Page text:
The ultimate objective of a family office is transgenerational wealth management. Creating one can cause a sea change for the family insofar as the emotional issues are addressed. The office can be created or modified or aligned with the business succession and estate planning process. A single family office (SFO) can be designed to provide a structural solution to contain the various family businesses, family wealth, and psychiatric issues that constitute succession planning. It can help remove families from ongoing involvement in the primary family business, inasmuch as the family office is often designed to serve second and third generations of wealthy families. A Wharton study found that the average SFO serves 13 households and 40 family members.

Incidentally, estate planning is identified as a very important benefit by more than half of SFO participants. Outside counsel is sought by 93%.

Beyond their cost, however, there are a number of caveats in creating SFOs. The overall management and structure may simply replicate the problems in the family and the family business and fall prey to sabotage as a result. The choice of the head of the family office most likely determines its performance. A properly designed SFO should provide the structures for managing change and a process for transferring assets and power to the next generation. Hurdles abound. But family business consultants can help design a migration plan or manage an impasse that arises in toxic, refractory families.

A second or third generation family may have a long established SFO that has replaced the operating business that created the wealth. There may be trusts or joint ownership that involve many groups of cousins, all with different agendas and understandings of the facts.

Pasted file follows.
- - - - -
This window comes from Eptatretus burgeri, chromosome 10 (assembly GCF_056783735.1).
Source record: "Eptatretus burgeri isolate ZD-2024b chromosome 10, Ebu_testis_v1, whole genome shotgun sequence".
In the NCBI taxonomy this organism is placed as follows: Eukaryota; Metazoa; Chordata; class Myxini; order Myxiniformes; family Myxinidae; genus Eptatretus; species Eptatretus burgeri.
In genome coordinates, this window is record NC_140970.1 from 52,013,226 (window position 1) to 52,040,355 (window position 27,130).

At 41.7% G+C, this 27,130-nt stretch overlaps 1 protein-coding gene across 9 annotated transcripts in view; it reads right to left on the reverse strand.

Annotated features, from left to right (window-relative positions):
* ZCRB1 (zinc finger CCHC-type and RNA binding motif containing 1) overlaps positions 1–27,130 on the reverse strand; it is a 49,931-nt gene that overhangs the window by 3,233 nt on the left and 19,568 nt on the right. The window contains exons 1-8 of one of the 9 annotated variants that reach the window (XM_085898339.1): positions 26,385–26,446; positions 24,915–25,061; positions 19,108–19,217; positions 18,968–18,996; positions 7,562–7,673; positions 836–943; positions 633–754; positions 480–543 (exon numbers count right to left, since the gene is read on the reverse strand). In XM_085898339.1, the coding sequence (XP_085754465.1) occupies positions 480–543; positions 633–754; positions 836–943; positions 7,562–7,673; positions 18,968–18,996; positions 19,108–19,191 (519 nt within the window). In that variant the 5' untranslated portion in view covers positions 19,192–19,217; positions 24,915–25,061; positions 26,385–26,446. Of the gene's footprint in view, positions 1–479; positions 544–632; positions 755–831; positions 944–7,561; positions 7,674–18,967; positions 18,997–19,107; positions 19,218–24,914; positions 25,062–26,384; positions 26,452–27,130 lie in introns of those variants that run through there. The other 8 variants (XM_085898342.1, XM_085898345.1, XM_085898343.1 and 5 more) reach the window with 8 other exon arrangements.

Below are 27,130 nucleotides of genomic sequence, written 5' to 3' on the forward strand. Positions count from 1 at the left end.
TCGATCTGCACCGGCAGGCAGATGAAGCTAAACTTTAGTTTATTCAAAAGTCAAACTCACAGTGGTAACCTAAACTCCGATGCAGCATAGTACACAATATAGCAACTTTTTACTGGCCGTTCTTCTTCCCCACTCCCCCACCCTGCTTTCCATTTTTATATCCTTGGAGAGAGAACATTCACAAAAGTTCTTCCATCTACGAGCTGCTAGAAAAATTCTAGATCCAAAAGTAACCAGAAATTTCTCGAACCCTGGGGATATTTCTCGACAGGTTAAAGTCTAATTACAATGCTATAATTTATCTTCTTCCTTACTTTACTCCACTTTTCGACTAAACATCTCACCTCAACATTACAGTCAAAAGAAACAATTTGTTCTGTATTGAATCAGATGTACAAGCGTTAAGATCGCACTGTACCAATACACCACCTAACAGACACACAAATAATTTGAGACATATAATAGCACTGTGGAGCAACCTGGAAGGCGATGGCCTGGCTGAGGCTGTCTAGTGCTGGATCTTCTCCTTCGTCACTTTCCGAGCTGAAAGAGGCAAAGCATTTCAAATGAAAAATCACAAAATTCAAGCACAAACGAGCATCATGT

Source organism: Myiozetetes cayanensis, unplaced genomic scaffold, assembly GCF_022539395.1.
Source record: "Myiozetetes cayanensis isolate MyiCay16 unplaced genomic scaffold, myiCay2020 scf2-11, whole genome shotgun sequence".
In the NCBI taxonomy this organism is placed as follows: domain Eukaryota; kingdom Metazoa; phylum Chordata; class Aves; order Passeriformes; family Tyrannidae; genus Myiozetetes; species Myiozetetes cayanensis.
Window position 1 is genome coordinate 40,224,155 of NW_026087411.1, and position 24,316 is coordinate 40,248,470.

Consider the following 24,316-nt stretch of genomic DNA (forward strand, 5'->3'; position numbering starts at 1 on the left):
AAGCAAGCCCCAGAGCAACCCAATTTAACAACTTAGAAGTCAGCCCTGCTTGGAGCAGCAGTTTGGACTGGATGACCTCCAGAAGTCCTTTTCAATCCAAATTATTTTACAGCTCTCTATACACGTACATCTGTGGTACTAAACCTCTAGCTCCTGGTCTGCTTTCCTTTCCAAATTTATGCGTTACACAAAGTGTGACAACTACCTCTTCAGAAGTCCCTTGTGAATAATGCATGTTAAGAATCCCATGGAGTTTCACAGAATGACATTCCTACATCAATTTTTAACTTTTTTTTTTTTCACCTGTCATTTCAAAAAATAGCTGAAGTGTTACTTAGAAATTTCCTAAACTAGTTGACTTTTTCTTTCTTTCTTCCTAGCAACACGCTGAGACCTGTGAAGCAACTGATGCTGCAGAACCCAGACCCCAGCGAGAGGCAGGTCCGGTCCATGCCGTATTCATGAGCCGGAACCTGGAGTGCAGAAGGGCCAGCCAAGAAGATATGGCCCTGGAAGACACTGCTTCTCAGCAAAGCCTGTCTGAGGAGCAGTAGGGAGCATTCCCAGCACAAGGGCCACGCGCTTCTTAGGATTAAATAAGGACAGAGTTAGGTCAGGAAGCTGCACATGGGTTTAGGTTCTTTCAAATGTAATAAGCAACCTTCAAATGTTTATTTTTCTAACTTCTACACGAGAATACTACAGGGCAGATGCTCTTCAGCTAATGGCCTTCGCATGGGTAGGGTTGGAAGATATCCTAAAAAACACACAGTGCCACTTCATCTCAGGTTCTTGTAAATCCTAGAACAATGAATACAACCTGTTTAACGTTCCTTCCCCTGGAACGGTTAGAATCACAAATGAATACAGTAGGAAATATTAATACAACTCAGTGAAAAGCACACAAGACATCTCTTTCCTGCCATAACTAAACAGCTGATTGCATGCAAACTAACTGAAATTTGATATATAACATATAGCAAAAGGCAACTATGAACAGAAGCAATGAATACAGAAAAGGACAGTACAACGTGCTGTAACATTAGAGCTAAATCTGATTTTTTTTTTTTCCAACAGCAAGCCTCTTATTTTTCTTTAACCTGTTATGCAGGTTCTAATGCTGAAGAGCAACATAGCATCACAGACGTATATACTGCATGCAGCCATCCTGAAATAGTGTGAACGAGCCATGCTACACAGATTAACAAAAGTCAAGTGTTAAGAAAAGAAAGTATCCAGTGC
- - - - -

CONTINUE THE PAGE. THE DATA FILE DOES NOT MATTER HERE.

Experienced managers of these SFOs understand the definitions of success noted above and have seen how cabals of cousins can press their goals to their detriment and to the detriment of others. Championing change may involve substantial risk. Direct sabotage of the SFO, interminable stalemates, and relentless invectives can predict a fiasco.

Family business consultants can facilitate a resolution of the acrimony and greed. At times, a system-wide approach, involving discussions of family values, a family mission statement, and a family constitution, is quite beneficial. This approach is helpful when the goal is to increase cohesion among family members. Mission statements, however, may be no more than lies agreed on and a poor substitute for straight talk. A “family mission” may be an oxymoron. A family constitution can be unnecessary, and even counterproductive, by leading to analysis-paralysis. More family consultants are now using a problem-oriented focus with measurable results.

Many Receive Advice, Few Profit from It

Patients ignore their doctors’ admonitions to stop smoking just as clients reject their attorneys’ advice. But attorneys can borrow a page from the psychiatrists’ playbook. Psychiatrists focus on the doctor-patient relationship to create a therapeutic alliance with patients. They then construct a plan together. This alliance facilitates patients’ adherence to a prescribed course of action. This kind of psychological approach to the attorney-client relationship also pays dividends.

Questions for Each Interview

Each new client deserves to be asked what his fears are about the succession planning process. Psychologically oriented questions should be incorporated into the standard question set for any new client. The answers will show the attorney how to be the client’s best advocate.